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Analysis

Analysis

  • Crack under pressure – mitigating environmental stress damage

    Environmental stress cracking is a huge issue for medical device manufacturers. It can affect any device containing polymers, especially those that will be implanted in the body or need to be heavily disinfected. What are manufacturers doing to mitigate the problem, and what can other industry stakeholders do to help? Abi Millar speaks to Professor James Runt of Pennsylvania State University to find out how this issue can be resolved.

  • Press ‘print’ – the 3D printing revolution

    Additive manufacturing – also known as 3D printing – is one of those rare technologies that has transformed an entire industry. Using a digital template, the technique makes it possible to create an object of almost any shape by adding successive layers of material. Kim Thomas speaks to Lewis Mullen, manager in advanced technology at Stryker, about how the technology is changing as it becomes mainstream.

  • Hit the mark – the process of laser marking

    What benefits will the spread of laser marking bring to medical device manufacturers? Medical Device Developments looks into how the process can aid the industry in providing better traceability for its products, and the ways in which manufacturers can use the process to ensure safety and security are easily achieved. Andrew Putwain speaks to Professor Peter Ogrodnik from Keele University, who has written about laser marking’s effect on medical devices, how the process works and what manufacturers need to know.

  • Partner up – building a global manufacturing network

    Regional manufacturing can bring big benefits for medical device companies looking to get closer to their markets, but it’s not an easy model to implement. Elly Earls meets Johnson & Johnson’s Andreas Rühe to find out more about the advantages of building a global contract manufacturing organisation network, and how to do it right.

  • United we stand – how partnerships drive technological innovation

    In the past, medical device OEMs turned to CMOs for outsourcing labour and manufacturing. Now, they are partnering in record numbers at the design and development stage too. Lars Hahn and other experts provide insights into why this is happening and how these partnerships can help drive technological innovation in med-tech.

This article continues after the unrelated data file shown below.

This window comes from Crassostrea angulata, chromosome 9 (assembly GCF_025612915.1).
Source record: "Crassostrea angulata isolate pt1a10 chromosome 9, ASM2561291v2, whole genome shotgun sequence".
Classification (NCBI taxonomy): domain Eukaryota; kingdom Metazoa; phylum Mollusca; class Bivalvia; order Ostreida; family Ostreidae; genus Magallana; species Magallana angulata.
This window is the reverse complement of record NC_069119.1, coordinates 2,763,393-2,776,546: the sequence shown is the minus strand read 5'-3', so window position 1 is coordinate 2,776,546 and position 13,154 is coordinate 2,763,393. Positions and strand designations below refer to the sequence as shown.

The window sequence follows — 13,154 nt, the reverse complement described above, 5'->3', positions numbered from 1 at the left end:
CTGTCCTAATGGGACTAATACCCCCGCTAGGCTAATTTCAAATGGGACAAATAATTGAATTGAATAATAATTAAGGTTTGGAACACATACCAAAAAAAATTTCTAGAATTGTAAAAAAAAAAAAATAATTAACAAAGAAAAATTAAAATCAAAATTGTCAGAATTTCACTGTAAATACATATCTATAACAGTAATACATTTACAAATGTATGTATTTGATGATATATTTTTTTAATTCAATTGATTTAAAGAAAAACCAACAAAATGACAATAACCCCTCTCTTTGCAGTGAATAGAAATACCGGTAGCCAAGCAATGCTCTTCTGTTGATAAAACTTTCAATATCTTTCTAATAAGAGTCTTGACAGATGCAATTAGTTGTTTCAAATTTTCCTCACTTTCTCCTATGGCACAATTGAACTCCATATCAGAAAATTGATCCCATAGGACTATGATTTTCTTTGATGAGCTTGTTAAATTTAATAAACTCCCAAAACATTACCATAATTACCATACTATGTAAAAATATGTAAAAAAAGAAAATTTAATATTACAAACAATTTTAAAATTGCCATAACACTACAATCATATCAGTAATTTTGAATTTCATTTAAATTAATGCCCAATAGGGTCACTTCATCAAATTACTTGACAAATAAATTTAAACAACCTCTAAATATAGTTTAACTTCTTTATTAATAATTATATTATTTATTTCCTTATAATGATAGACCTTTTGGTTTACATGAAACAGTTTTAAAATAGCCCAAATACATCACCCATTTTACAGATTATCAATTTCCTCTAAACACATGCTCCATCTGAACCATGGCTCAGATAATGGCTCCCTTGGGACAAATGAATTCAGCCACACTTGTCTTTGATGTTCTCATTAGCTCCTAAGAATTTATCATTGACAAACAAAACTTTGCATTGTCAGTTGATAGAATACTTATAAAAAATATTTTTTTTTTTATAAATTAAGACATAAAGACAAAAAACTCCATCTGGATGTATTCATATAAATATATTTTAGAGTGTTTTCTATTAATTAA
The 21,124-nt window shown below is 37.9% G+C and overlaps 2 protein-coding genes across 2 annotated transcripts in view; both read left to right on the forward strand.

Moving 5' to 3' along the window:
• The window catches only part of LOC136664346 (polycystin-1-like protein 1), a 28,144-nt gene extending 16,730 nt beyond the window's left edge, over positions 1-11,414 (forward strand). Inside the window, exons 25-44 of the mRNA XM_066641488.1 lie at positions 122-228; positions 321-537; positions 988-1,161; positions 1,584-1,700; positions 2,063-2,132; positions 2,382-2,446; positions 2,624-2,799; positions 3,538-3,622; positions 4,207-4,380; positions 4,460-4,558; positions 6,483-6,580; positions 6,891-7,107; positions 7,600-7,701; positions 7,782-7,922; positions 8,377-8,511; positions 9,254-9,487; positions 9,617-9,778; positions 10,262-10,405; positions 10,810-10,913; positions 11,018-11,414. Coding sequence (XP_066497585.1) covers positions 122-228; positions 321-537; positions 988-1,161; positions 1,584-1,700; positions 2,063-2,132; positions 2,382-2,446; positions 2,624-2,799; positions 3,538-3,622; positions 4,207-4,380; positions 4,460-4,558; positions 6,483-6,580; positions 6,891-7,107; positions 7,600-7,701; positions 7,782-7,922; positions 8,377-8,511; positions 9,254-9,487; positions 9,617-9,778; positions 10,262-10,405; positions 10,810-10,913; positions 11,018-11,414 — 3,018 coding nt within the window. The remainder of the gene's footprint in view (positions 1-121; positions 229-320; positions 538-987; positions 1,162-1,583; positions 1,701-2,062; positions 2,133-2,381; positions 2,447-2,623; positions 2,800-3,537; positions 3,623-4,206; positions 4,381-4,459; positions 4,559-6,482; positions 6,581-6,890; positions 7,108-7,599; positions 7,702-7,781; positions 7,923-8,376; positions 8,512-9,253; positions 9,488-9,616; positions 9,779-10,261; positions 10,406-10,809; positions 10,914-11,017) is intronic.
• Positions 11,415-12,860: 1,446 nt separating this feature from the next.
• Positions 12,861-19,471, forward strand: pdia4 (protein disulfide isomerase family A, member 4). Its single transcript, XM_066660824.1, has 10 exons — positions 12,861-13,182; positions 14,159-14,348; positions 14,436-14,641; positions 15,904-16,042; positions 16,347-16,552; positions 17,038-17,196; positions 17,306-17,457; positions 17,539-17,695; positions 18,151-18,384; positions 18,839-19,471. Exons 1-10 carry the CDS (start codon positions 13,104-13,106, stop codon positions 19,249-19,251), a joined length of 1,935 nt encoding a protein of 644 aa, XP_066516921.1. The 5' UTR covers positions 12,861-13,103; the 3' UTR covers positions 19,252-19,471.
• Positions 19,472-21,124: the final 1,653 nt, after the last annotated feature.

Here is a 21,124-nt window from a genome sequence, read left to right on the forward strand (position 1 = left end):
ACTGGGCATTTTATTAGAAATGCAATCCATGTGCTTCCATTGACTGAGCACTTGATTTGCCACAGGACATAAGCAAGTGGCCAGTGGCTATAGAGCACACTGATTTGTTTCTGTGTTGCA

• Going platinum – new medical device materials

    Platinum offers lightweight, safe, more affordable and easier to use options for surgical matters – so it’s no wonder the product is a growth area for medical device manufacturers. Steve Larsen, senior research and development manager at Boston Scientific, and Dr Ian Menown, consultant cardiologist and director of interventional cardiology at the Craigavon Cardiac Centre, talk about the latest advances and where research will go next.

  • Major laser – the miniaturisation of the machining process

    As the demand for miniaturised parts continues to strengthen across the medical sector, lasers have assumed a pivotal role in the machining process. Greg Noone talks to Professor Duncan Hand, director of the Engineering and Physical Sciences Research Council Centre for Innovative Manufacturing in Laser-Based Production, about the current state of the field.

  • Hospital hackers – mitigating hospital cybersecurity risks

    Patient safety is only the beginning of the cybersecurity hazards posed by medical internet-of-things devices. Steve Abrahamson, GE Healthcare’s senior director for product cybersecurity, talks to Eleanor Wilson about the risks of legacy products and the need for open collaboration.

  • Bionic human – the evolution of 3D-printed medical devices

    From stretchable electronics compatible with human skin to functioning ears, there seems to be no end in sight for 3D-printed medical devices. With technology progressing at a dizzying pace, Michael McAlpine, associate professor of engineering at the University of Minnesota, tells Bradford Keen how to regenerate nerves, the importance of biocompatibility, the need for high-speed, plug-and-play 3D medical printers, and what this could mean for manufacturers.